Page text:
16 Jul 2014

Poem of the Week: The Pianist

It is time for the Poem of the Week, and this time it’s another poem that was initially submitted to a literary magazine (of which I have made enough mention in the previous poem of the week).

This particular poem is called the Pianist: it’s cute, light, and has some nice metaphors. It isn’t my best poem by any means—most of my best have been submitted to the Foyle poetry competition, and are rather more dark on the whole—but I think it a pleasant read all the same. (Please tell me if this is not the case. Alex is not very good at ascertaining the merits of his own work; a curse bequeathed to all writers. Oooh, I’m starting to sound all weird and literary, now aren’t I?)

As part of my new strategy, I have decided to structure these analyses (is that the right word?) in the following format: weird quotes at the beginning; weirder analysis thereafter; and weirdest poem at end.

(Tsck tsck. I’ve used that word too often now—I’ll have to start using pseudo-synonyms like ‘strange’ and ‘odd’, which so don’t sound the same. Poor me. Poor writers.)

Weird Quotes

The Pianist
Is lost in the tones
Of his own melody.

—Quote I.

For no ordinary person
Can instil such

—Quote II.

All the sounds of music:
A song to the unheard listener.

—Quote III. (You getting the gist of this?)

He smiles: a quirk of a mouth
That has known humanity.
But he does not know all;
That is reserved
For my kiss.


(I would put more, but my weary bones tire from all this typing; and besides, to do so would make this a turgid piece, which would bore you. I think. Although some of you read the so-called ‘Classics’ willingly, so who knows?)

Weirder Analysis

Let’s start with Quote I, strangely enough. (You noticed I didn’t use weird this time. You clever devil!)

Now, we are told—quite didactically, I admit—that the Pianist is lost in the tones of his own melody. This is important: it suggests that art is something in which you can forget about the world—about your worries, your fears, and even who you are. You can become a being ensnared by the magic of art; forever living in the moment, and forever subject to the most fickle of emotional changes.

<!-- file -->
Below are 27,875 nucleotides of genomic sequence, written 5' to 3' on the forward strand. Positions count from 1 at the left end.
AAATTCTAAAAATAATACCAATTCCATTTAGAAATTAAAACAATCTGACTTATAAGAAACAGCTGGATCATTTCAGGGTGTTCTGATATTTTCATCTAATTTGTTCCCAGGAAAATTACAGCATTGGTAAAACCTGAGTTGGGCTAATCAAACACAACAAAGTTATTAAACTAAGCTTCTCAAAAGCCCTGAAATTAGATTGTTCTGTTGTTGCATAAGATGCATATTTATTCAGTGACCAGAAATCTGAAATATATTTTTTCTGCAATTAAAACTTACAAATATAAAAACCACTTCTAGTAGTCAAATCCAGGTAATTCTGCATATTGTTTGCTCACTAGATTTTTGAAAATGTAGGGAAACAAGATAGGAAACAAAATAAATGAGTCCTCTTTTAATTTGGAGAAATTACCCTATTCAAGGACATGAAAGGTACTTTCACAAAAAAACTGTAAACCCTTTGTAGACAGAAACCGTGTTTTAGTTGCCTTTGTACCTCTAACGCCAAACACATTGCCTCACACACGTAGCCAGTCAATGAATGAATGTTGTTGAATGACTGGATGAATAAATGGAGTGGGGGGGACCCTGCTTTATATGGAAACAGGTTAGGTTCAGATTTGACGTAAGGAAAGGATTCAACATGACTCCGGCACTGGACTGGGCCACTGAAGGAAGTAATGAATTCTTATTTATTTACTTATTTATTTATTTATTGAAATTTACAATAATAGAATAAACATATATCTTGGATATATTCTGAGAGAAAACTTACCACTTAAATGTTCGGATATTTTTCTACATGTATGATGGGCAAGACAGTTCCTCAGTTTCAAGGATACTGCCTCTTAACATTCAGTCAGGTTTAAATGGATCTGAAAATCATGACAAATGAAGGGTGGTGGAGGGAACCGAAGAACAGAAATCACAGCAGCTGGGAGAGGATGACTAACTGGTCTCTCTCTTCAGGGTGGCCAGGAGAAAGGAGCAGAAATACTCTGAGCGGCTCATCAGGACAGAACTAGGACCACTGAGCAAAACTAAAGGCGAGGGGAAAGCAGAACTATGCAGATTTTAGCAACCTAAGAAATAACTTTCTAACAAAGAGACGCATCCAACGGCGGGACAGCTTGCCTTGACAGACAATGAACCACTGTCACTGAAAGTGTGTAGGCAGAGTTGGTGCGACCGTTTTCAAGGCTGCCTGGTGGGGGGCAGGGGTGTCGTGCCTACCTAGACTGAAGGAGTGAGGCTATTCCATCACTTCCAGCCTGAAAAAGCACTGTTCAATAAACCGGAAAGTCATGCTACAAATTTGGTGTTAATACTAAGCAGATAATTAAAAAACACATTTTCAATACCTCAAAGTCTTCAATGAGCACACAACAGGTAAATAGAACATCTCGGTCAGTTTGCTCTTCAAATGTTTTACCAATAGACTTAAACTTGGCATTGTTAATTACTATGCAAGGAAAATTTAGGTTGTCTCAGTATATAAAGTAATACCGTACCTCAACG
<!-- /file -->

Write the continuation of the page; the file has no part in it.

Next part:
And once you’ve read the poem (which you will do, I’m sure—I don’t write these for nothing, ya know) you’ll see quite a few of these emotional changes. Art is not in stasis; even paintings have the suggestion of change—the idea that this is only a snapshot of a world, and that it is not a whole representation. (Though paintings do have with them other advantages, which I shall mention in my upcoming essay.)

In any case: you can forget about yourself in art.

The next selected quote (Quote II, under the Roman system), reveals something special about the artist himself: that he—and all others of his type—are able to instil their feelings to their audience, in a way ordinary people cannot. Basically, artists are not the same as everyone else; and by implication, therefore, art is not a learned skill.

The third quote is little off-on-a-tangent (I do love going on tangents) but it reveals that much art goes unheard, unseen and unfelt. This is not entirely without reason: published art assumes that it can be critiqued, and not all art is that great (sadly). Of course, the debate is rather more complex and multi-faceted than that—hence why I shall be discussing it in my upcoming essay.

(‘Boy, he’s really doing our head in with that essay of his,’ I bet you’re thinking.)

The final quote is also very interesting. (If you happen to be a bod like me.) The fact that he’s known humanity—through art—shows that art is perhaps… a reflection, of human emotion. And in a way, it is; and another, it’s so much more. You can guess this one: to be talked of in my essay…

(‘Oh Alex!’ you wail. Patience, my dear; patience is a powerful virtue. It also means I can keep you coming back for more. Aren’t I just so clever?)

The final line suggests that one must experience certain things to truly capture them; but yet, I do believe you can gain a great deal of understanding about a phenomena even if you have never known it: that is the power of art.

Stay tuned for that essay of mine…


Oh, yes. Here’s the weirdest poem:

View Weird Poem on Google Drive

PS: This was written in and uploaded with StackEdit—if you are of a literary disposition, you should definitely check it out.

No comments:

Post a Comment